What do projects such as P.A.I.N initiatives say about Grunenthal’s commitment to the future of the country and the health of its community on the long term?

Grunenthal Italy has always been a leader in pain management- and such a leadership position does not only imply a deep knowledge of the market, but also an extensive understanding of the patients expectations.For this reason, an educational strategy has been put in place and addressed to different targets- GPs, pain therapists, oncologists, and more recently pharmacists, who have an increasing influence on final purchasing and can play an important role in putting an end to the patients’ traditional confusion between anti-inflammatory and anti-pain products.This offer has been developed in partnership with the Italian Association of Pain Therapists, and the best experts have been invited on board. Such activities also play an important role in building the company’s image.

Where do you see further room for improvement in Italy in terms of brand recognition?

Grunenthal was almost unknown in Italy until four years ago because the company was only communicating under the Formenti name. This is why in the dermatologic field, products are still marketed as Grunenthal-Formenti.The first compound launched under the new brand has been Belara, our contraceptive pill, in 2006. As a result, Grunenthal is the second most appreciated company in the gynaecological field, in terms of support, quality and professionalism.In the pain area, all products are now Grunenthal- branded, but some of them are still recognized as part of the Formenti portfolio, so we have to work in avoiding potential confusions for prescribers and patients. In this regard, the launch of Tapentadol will surely ensure Grunenthal a stronger recognition, as it will be the first compound fully resulting from the group in-house R&D.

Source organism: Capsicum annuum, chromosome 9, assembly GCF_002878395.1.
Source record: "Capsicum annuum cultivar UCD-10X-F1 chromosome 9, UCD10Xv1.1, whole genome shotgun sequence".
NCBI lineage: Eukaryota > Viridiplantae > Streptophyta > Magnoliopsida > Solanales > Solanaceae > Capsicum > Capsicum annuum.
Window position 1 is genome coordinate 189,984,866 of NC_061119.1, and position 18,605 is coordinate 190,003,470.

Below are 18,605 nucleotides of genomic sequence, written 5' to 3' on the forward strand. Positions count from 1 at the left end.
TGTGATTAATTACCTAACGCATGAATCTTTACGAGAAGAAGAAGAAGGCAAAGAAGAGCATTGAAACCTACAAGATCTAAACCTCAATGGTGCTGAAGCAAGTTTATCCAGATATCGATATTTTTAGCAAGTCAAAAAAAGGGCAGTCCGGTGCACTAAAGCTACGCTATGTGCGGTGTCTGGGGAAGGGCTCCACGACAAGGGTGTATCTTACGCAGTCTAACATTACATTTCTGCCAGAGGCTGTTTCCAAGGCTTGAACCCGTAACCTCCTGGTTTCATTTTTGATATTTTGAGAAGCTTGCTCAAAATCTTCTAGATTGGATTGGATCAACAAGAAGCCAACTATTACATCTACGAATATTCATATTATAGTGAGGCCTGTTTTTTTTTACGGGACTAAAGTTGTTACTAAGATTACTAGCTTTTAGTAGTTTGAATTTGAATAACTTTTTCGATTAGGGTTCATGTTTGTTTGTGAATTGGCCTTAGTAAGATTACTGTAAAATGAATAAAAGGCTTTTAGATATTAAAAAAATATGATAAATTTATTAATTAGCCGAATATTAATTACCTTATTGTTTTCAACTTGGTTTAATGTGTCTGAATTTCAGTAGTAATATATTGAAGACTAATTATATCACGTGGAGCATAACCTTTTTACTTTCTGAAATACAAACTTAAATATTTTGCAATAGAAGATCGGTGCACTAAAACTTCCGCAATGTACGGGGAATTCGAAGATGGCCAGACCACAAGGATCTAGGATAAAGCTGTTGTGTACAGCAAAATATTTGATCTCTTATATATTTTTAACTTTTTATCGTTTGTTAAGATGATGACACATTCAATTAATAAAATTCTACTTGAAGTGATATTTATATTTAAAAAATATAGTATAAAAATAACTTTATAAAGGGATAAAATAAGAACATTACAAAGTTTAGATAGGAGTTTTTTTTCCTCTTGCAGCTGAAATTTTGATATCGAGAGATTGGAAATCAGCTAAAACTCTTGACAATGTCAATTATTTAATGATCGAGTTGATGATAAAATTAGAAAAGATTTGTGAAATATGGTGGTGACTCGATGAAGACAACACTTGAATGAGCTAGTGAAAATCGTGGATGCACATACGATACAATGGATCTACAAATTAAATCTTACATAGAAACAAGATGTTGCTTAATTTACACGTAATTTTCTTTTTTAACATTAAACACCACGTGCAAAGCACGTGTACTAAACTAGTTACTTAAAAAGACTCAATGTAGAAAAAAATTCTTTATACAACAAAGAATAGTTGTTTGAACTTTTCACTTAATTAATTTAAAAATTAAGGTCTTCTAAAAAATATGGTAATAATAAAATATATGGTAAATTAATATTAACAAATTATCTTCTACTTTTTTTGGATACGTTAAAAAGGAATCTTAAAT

Where do you want to take the company in the next three to five years?

Personally, my main priority is to provide Grunenthal with a stronger pain franchise, which will rely on both Tapentadol’s launch and further portfolio expansion through products’ acquisitions.The company will also position itself as the leader for psoriasis treatments, and surely enhance the quality and quantity of efforts orientated towards the dermatological market.A third pillar will be gynaecology, an area which will probably expand through acquisitions- as it cannot rely on the same level of products and resources internally provided by Grunenthal group as the two other pillars.